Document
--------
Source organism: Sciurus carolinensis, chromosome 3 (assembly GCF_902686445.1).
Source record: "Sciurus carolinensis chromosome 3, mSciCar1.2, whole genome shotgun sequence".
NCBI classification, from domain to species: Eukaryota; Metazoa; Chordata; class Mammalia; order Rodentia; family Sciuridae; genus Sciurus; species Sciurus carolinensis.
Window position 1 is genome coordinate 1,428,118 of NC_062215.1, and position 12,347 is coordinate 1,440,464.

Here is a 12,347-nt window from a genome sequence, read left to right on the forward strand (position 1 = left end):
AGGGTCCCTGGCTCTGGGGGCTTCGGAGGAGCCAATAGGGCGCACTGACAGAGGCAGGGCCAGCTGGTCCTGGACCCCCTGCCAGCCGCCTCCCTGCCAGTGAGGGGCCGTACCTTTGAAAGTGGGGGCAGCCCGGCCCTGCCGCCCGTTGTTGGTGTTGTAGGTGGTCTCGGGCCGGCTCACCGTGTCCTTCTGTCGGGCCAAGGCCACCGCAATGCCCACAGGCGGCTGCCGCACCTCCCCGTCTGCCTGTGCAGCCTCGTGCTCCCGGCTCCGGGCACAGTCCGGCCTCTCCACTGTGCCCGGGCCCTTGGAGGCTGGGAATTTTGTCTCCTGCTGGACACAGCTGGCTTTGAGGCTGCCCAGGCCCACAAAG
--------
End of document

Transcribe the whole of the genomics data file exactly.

Source organism: Sciurus carolinensis, chromosome 3 (assembly GCF_902686445.1).
Source record: "Sciurus carolinensis chromosome 3, mSciCar1.2, whole genome shotgun sequence".
NCBI classification, from domain to species: Eukaryota; Metazoa; Chordata; class Mammalia; order Rodentia; family Sciuridae; genus Sciurus; species Sciurus carolinensis.
Window position 1 is genome coordinate 1,428,118 of NC_062215.1, and position 12,347 is coordinate 1,440,464.

Here is a 12,347-nt window from a genome sequence, read left to right on the forward strand (position 1 = left end):
AGGGTCCCTGGCTCTGGGGGCTTCGGAGGAGCCAATAGGGCGCACTGACAGAGGCAGGGCCAGCTGGTCCTGGACCCCCTGCCAGCCGCCTCCCTGCCAGTGAGGGGCCGTACCTTTGAAAGTGGGGGCAGCCCGGCCCTGCCGCCCGTTGTTGGTGTTGTAGGTGGTCTCGGGCCGGCTCACCGTGTCCTTCTGTCGGGCCAAGGCCACCGCAATGCCCACAGGCGGCTGCCGCACCTCCCCGTCTGCCTGTGCAGCCTCGTGCTCCCGGCTCCGGGCACAGTCCGGCCTCTCCACTGTGCCCGGGCCCTTGGAGGCTGGGAATTTTGTCTCCTGCTGGACACAGCTGGCTTTGAGGCTGCCCAGGCCCACAAAG